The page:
6. Practising connecting to glimmers helps you build a “bank” of experiences that start to train your brain to look for rewarding micro-moments.
  7. Glimmers can help you change your perspective and can sometimes get you “unstuck” and improve problem-solving.

 

How to start a Practice of Findng Your “Glimmers”

  1. Start small. Deb Dana suggests you start small. It can simply be feeling the sun on your skin, noticing a child laughing, the taste of a crunchy apple, a warm hug from a friend, the sound of rain on the roof.
  2. Set an intention. Perhaps, set out to find a glimmer during your lunch break or while out walking. There is no right or wrong. Simply allow your body to appreciate the sensation of finding a glimmer.
  3. Keep a journal. Take a photo, write a note, make an art work about your daily glimmers.
  4. Go on a Glimmer Journey. If you have a friend who also wants to work on building a resource of glimmers, go together, so you can connect and share.
  5. Embrace the glimmer. Allow yourself to become fully immersed in the experience. The more you train your body to see and experience positive moments, the faster you will build your “bank”.

 

Application in Transpersonal Art Therapy

Some ways that you can incorporate Glimmers into your Art Therapy practice are:

  1. Creating a Calm Safe Space: Invite your client to make an art work of a place where they feel safe. This may be a collage of images that represent places where they feel safe. Alternatively using a paper plate as a base “build” a place that represents their safe place.
  2. Tracking and Journaling Glimmers. Keeping a written record of glimmers helps to identify those that are often available and those that may need to be sought out.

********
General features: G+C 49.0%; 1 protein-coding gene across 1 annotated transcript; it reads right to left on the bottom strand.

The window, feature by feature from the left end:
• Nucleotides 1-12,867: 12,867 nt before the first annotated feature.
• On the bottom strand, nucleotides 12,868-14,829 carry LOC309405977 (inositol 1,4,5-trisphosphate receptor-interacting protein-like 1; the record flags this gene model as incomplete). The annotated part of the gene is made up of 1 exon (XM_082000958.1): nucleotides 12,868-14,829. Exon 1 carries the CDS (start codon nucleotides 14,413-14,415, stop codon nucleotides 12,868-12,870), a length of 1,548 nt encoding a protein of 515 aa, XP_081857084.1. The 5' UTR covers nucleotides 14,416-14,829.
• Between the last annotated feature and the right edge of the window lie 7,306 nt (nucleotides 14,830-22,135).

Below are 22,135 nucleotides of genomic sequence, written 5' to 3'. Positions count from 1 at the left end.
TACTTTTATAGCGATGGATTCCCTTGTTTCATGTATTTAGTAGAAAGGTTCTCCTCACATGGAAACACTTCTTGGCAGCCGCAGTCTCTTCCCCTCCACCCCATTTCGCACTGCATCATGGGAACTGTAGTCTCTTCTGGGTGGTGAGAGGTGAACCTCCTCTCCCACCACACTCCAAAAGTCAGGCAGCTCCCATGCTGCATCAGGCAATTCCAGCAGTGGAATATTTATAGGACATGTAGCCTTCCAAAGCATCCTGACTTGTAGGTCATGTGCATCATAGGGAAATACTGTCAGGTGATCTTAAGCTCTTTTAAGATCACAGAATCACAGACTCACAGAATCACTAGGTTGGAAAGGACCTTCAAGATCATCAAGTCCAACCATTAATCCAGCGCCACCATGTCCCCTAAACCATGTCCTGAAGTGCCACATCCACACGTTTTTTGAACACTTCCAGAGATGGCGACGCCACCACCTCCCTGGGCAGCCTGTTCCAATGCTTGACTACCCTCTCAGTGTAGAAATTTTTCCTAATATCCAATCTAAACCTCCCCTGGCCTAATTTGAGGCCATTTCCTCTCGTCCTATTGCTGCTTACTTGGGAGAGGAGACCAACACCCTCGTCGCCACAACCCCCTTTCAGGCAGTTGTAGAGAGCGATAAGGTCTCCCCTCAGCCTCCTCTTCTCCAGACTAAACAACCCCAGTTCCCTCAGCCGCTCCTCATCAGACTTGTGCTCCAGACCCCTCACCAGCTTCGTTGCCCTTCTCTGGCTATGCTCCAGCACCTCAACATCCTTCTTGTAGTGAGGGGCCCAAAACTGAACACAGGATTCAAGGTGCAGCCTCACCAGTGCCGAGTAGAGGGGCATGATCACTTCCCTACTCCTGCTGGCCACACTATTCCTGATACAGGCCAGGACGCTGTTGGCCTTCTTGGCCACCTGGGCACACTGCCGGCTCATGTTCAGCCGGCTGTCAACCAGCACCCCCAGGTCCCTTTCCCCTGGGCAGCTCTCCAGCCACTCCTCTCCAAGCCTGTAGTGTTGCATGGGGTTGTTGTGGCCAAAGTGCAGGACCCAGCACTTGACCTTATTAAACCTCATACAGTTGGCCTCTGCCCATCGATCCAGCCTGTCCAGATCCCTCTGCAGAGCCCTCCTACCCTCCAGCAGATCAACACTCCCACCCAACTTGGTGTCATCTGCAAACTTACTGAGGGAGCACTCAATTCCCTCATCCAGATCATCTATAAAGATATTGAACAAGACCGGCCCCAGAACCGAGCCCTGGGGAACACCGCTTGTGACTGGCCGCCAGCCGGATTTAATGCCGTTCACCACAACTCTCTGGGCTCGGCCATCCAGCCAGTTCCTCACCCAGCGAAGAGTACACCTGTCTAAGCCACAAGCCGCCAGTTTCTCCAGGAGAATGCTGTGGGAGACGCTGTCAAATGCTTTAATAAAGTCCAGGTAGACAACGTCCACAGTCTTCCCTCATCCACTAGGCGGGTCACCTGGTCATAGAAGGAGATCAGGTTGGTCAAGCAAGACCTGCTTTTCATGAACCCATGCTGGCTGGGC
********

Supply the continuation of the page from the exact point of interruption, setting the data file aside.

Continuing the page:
3. Creating a collage of Glimmers: Using the journal as a prompt, create a collage of glimmers. This could be placed where it will be often seen as a reminder of the client’s Glimmers.
  4. Make an Altar or Temenos of Glimmers: Create a small altar or Temenos of Glimmers. These can be items that the client has collected, such a photo of a pet, a favourite toy, a smooth rock or colourful shell, a found feather or favourite piece of jewellery.
  5. Body-Scan Bringing to mind a positive Glimmer, the client may focus on how they experienced the joy, awe and wonder in their body. This could then be represented as colour and texture on a body outline.

We’ve created a helpful Information Sheet about Glimmers for you and your clients and you can download it from our Resources page.

By recognizing triggers and glimmers, individuals can connect with their inner selves, process past traumas, and move towards a state of greater safety and transformation. This integration of creativity, self-awareness, and physiological understanding can facilitate better emotional regulation and self-awareness around opportunities for joy and resilience.

For more information, I recommend

Dana, D. (2021). Anchored: How to Befriend Your Nervous System Using Polyvagal Theory. Sounds True.

Dana, D. (2018). The Polyvagal Theory in Therapy: Engaging the Rhythm of Regulation (Norton Series on Interpersonal Neurobiology). W. W. Norton & Company

2 Comments

  1. caroline ellis

    Lovely thank you Jenny

    Reply
  2. Jules Lockyer

    Lovely Jenny 😍 thanks for sharing this valuable information

    Reply